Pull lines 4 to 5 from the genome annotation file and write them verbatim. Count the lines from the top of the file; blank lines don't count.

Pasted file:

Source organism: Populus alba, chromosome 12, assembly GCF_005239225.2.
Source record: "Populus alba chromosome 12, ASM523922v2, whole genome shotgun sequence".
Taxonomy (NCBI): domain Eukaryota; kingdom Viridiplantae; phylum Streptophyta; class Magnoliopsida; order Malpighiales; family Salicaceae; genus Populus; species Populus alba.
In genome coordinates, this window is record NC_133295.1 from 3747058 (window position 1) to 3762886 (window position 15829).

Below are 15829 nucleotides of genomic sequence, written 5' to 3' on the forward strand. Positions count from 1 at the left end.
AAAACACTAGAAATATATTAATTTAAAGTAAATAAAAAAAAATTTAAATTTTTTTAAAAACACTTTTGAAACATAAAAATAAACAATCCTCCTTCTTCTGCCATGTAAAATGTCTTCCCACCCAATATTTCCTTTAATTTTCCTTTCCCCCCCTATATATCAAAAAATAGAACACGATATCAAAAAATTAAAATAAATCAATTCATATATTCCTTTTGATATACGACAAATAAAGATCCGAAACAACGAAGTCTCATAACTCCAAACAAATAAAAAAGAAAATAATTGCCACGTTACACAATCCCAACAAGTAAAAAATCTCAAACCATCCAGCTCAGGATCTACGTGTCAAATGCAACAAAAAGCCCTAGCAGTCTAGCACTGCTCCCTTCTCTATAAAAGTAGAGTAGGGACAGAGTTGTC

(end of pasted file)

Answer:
In genome coordinates, this window is record NC_133295.1 from 3747058 (window position 1) to 3762886 (window position 15829).

Below are 15829 nucleotides of genomic sequence, written 5' to 3' on the forward strand. Positions count from 1 at the left end.